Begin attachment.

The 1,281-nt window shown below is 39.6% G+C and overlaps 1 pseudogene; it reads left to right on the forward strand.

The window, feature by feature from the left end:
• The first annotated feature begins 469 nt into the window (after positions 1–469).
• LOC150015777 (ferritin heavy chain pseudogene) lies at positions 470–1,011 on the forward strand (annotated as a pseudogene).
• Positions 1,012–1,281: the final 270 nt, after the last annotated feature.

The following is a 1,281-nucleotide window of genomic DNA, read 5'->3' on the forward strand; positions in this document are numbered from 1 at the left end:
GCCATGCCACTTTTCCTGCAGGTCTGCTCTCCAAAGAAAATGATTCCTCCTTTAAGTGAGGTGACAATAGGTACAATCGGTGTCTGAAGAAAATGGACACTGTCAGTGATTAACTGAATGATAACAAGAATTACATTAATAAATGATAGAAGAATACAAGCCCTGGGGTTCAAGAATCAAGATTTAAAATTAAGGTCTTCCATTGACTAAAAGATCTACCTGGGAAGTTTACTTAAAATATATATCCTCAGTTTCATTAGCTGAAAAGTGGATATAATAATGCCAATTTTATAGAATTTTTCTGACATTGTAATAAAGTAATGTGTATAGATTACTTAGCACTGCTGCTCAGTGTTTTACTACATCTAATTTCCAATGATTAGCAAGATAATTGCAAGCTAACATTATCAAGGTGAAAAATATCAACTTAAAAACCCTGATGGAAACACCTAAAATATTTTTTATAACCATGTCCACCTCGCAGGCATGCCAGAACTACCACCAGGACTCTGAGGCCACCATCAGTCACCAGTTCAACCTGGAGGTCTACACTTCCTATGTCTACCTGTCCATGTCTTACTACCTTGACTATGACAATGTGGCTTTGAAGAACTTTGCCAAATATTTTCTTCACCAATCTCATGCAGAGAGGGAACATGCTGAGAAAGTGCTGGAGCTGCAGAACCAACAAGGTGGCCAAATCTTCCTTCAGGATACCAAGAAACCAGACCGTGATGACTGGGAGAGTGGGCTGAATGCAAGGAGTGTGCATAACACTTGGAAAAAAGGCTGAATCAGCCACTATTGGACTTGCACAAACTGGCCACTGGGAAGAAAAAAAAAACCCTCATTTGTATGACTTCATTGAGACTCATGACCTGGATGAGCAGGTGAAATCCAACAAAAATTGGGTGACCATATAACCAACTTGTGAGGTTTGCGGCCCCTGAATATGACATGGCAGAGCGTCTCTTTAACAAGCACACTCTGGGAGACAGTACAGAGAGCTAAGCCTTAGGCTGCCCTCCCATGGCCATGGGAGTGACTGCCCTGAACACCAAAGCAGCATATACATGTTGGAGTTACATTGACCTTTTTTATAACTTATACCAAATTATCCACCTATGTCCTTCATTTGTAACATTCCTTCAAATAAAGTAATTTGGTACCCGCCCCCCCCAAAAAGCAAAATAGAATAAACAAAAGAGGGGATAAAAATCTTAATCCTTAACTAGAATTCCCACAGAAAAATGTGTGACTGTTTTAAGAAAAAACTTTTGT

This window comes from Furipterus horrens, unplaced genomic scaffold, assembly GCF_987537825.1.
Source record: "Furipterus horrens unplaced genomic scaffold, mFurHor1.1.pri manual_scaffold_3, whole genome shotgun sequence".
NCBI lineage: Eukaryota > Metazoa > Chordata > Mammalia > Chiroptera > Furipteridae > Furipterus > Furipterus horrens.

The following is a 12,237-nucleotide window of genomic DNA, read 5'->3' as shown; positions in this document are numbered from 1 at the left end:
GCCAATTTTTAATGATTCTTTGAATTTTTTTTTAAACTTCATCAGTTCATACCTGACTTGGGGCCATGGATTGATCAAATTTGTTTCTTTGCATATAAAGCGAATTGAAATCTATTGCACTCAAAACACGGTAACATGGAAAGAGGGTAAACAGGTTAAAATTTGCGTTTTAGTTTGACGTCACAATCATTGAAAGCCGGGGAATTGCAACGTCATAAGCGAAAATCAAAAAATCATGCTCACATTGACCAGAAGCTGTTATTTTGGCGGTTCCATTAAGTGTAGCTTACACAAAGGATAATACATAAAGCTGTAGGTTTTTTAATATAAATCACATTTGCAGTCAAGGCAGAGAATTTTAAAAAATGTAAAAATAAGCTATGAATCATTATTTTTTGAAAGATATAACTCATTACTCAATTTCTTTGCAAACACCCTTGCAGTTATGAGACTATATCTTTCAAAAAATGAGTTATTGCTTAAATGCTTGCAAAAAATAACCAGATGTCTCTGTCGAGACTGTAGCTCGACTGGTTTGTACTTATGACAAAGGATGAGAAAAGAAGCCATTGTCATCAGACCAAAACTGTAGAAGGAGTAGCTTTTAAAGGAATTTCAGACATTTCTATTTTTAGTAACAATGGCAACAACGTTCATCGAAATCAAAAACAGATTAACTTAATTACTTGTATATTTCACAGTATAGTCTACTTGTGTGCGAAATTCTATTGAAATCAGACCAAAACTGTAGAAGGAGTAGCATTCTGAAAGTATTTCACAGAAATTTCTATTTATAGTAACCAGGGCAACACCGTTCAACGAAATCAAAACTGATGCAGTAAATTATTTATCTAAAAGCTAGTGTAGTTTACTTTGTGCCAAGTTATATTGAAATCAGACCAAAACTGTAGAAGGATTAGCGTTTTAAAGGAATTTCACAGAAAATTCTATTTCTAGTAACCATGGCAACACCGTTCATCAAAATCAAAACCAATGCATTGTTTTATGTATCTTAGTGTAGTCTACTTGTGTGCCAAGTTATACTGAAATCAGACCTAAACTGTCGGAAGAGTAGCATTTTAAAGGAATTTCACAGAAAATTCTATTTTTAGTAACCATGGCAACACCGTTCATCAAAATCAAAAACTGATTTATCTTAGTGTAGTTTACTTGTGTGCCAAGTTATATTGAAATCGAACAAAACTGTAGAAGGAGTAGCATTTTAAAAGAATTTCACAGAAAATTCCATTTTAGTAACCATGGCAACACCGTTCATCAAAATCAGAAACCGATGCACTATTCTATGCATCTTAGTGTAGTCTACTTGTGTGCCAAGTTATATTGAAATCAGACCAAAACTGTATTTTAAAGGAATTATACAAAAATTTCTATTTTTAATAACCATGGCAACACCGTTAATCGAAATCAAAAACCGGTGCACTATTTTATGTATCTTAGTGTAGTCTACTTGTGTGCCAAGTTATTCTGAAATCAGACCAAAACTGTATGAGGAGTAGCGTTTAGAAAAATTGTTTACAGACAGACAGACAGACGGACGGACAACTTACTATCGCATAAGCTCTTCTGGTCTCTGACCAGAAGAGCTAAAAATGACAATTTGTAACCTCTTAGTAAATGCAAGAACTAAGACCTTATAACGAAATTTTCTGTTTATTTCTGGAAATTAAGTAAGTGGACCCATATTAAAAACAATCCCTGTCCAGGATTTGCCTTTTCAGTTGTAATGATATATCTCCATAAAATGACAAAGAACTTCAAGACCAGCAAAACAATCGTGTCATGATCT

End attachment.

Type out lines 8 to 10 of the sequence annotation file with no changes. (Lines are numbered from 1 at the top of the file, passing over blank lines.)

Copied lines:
This window comes from Furipterus horrens, unplaced genomic scaffold, assembly GCF_987537825.1.
Source record: "Furipterus horrens unplaced genomic scaffold, mFurHor1.1.pri manual_scaffold_3, whole genome shotgun sequence".
NCBI lineage: Eukaryota > Metazoa > Chordata > Mammalia > Chiroptera > Furipteridae > Furipterus > Furipterus horrens.